(RNS) — Pastor Talbot Davis routinely knocks on doors in the neighborhoods around his Good Shepherd Church, offering to pray a blessing over a new home or a new homeowner.
Over time, he realized his congregation did not reflect the growing diversity of the neighborhood. So about 20 years ago, he set about transforming his church, located on the southern tip of Charlotte, North Carolina, near the border with Fort Mill, South Carolina, into a multiracial congregation.
Pre-pandemic, Good Shepherd had a Sunday attendance of 2,000, and has grown to become not only the largest United Methodist church in the Charlotte area, but also its most diverse. About 65% of worshippers are white; the rest, Black and Latino.
Now, a new study published in the academic journal Social Forces suggests Davis’ strategy is not an anomaly. The study, which examined data from over 20,000 United Methodist congregations between 1990 and 2010, found that racial diversity inside a church is associated with higher average attendance, especially when the church is in a white neighborhood.
As the study points out, the 6.6 million-member United Methodist Church is predominantly white. But its racially diverse congregations are faring better than white churches at a time when the denomination as a whole is experiencing declining attendance. The study found that the average attendance at United Methodist churches dropped to 64 people in 2010, down from 81 people in 1990.
“If the Methodist pattern is true of other denominations, pursuing racial diversity is a strategy for growth,” said Kevin Dougherty, associate professor of sociology at Baylor University and the lead author of the study.
That’s a startling result coming on the heels of other longitudinal studies showing that attracting and retaining a mix of different races within a congregation can be challenging. It may also seem counterintuitive to many Americans emerging from a season of racial strife.
At least since 1970, conventional wisdom held that successful churches were racially, ethnically and culturally homogeneous. That year, a book called “Understanding Church Growth” by a Fuller Theological Seminary professor and church growth expert suggested the more people had in common — such as race, education, income and geography — the fewer the barriers would be to Christian conversion and subsequently church growth.
Donald McGavran’s “homogeneous unit principle” proved hugely influential among church planters who set out to form niche congregations suited to particular racial/ethnic groups.
Good Shepherd, started in the early 1990s, was one; it identified suburban, middle-class whites as its target group. But by 2000, the congregation came to the conclusion the homogeneous unit principle was “heresy.”
“We decided to be purposeful in growing a church that foreshadows Revelation 7:9,” said Davis referring to a biblical passage describing heaven as a “great multitude” with people “from every nation, tribe, people and language.”
“If that’s what’s going on in heaven we ought to make every Sunday a dress rehearsal,” Davis said.
Davis hired several Black and Latino associate pastors as well as racially diverse worship and music leaders. One of its services is entirely in Spanish.
Davis thinks the church has a long way to go to continue to diversify. But he is amazed at changes that have taken place so far.
“The Holy Spirit creates unity,” he said.
A study last year found that the number of multiracial congregations across the U.S. grew to 16% in 2019, up from 6% in 1998. The current study did not calculate the number of multiracial United Methodist congregations.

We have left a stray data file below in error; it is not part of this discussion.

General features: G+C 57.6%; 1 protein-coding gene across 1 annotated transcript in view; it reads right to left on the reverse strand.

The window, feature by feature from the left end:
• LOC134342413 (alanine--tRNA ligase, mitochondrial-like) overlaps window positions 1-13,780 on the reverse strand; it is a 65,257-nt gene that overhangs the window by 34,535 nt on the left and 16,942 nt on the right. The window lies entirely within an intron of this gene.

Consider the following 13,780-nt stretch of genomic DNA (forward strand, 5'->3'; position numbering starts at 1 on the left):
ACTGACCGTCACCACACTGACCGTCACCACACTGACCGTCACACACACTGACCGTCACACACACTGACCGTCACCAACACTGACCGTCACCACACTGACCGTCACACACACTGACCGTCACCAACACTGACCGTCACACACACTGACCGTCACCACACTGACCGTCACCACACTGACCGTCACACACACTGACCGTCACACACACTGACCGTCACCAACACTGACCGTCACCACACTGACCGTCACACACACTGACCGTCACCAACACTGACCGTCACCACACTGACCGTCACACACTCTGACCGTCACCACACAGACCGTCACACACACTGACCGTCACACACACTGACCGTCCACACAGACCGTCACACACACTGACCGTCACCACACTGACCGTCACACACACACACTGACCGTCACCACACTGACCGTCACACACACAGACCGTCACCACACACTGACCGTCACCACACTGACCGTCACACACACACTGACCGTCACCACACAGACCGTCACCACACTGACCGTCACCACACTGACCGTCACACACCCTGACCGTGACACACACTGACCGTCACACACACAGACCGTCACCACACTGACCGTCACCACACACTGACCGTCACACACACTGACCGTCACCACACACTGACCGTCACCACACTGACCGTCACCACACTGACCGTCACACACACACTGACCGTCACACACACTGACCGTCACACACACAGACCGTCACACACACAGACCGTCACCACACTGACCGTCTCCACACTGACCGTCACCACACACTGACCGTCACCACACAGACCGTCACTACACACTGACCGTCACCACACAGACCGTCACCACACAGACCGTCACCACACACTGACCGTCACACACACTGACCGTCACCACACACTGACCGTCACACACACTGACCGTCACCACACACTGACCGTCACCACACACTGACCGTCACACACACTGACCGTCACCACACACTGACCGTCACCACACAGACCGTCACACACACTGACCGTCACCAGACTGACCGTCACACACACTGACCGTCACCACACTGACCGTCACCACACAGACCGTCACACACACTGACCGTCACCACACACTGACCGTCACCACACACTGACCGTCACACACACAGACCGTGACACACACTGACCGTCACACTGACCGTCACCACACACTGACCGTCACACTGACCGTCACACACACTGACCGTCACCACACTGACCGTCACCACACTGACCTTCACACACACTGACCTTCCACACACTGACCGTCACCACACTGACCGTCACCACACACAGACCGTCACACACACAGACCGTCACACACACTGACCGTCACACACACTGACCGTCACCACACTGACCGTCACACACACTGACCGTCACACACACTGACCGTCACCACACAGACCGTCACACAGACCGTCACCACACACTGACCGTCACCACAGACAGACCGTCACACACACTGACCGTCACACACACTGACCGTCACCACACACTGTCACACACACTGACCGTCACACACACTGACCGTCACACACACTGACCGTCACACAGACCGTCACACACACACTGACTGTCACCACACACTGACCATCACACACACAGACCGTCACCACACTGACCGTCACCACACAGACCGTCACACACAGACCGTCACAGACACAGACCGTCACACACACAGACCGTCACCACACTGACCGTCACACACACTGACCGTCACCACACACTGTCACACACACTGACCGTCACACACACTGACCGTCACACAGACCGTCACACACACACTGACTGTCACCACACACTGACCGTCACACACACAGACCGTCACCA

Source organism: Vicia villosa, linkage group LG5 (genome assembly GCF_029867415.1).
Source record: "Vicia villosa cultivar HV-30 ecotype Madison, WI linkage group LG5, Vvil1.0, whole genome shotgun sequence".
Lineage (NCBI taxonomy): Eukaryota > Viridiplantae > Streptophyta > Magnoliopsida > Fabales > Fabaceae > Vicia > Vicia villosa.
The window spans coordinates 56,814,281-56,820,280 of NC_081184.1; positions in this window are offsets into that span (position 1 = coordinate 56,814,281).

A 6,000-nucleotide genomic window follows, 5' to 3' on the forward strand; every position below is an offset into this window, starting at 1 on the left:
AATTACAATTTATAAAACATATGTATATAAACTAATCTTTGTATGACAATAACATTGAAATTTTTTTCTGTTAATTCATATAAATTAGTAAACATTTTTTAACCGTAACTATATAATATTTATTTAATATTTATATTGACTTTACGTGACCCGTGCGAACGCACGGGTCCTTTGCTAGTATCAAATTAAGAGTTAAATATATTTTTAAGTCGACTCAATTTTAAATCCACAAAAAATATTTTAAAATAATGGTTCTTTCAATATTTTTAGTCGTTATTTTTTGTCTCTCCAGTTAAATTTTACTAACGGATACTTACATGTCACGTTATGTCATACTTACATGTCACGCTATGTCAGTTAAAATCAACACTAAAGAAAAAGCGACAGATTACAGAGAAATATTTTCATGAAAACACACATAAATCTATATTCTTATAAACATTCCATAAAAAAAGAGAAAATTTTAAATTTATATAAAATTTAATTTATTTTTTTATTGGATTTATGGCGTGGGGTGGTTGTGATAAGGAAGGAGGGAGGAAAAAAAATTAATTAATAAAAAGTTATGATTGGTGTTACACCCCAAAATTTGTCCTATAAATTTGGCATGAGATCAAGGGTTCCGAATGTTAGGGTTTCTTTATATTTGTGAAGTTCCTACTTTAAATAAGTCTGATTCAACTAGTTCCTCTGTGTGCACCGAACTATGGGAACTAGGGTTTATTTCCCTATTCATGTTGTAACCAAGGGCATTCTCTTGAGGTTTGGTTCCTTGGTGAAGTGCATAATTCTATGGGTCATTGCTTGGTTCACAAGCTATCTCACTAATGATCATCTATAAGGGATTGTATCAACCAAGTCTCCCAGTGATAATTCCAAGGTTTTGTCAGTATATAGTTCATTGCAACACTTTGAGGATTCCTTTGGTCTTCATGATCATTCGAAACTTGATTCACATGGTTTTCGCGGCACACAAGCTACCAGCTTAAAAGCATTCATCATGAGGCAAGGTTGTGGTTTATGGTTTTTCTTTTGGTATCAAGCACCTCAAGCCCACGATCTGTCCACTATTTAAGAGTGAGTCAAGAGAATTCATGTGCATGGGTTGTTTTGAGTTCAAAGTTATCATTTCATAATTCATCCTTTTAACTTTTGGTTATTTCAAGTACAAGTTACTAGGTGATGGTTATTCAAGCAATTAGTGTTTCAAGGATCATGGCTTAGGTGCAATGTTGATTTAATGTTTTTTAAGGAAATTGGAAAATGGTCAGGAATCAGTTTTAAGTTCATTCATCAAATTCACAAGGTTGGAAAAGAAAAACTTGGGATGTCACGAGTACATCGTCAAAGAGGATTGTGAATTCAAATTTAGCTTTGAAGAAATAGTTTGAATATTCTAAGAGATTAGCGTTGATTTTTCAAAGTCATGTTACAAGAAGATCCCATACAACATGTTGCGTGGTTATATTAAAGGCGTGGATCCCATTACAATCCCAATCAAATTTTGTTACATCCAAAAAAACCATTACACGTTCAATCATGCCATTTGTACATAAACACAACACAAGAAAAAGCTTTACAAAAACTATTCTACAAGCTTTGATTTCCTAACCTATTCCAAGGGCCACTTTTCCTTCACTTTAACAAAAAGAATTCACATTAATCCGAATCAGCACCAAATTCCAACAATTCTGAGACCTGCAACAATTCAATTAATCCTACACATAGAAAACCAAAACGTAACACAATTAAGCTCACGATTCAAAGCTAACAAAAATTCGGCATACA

The longitudinal analysis found only an association between congregational diversity and congregational attendance; it did not suggest a cause. But changes in the American landscape may provide some answers. American neighborhoods became increasingly racially diverse between 1990 and 2010. More Americans married someone of a different race. And younger Americans grew more accustomed to interacting with different races and ethnicities in the workplace, in classrooms and socially.
“There’s a rising demand for opportunities to interact in diverse settings,” said Dougherty.
The study also showed that both white and multiracial Methodist churches have higher attendance when located in white neighborhoods; white churches in nonwhite neighborhoods fared the worst. Dougherty suggested stronger schools, better roads, lower crime, higher real estate values may be reasons churches in white neighborhoods have higher attendance.
Mulitracial churches may also produce more internal conflict as cultural assumptions collide, said Crystal DesVignes, pastor of CityWell, a multiracial United Methodist Church in Durham, North Carolina. But that’s not always a bad thing.
“A lot of times, conflict is just what we need, so we come out of our comfort zones and we’re able to be honest and vulnerable with each other,” said DesVignes. “It’s part of what it means to be a family of faith.”
Having a “teachable spirit” and being open to learning is key, she said.
The church, which is 55% white, 25%-30% Black and 15% Asian, was founded by a white pastor. But in 2018 it felt it needed a Black pastor.
The congregation’s 175 members have identified four core values they are committed to fostering: welcoming, gathering, listening and offering.
“It’s one thing to say, ‘Come in and be just like us,’” said DesVignes. “It’s another thing to say, ‘Come in and we’re willing and open to be changed by your very presence.’”
Ahead of the Trend is a collaborative effort between Religion News Service and the Association of Religion Data Archives made possible through the support of the John Templeton Foundation. See other Ahead of the Trend articles here.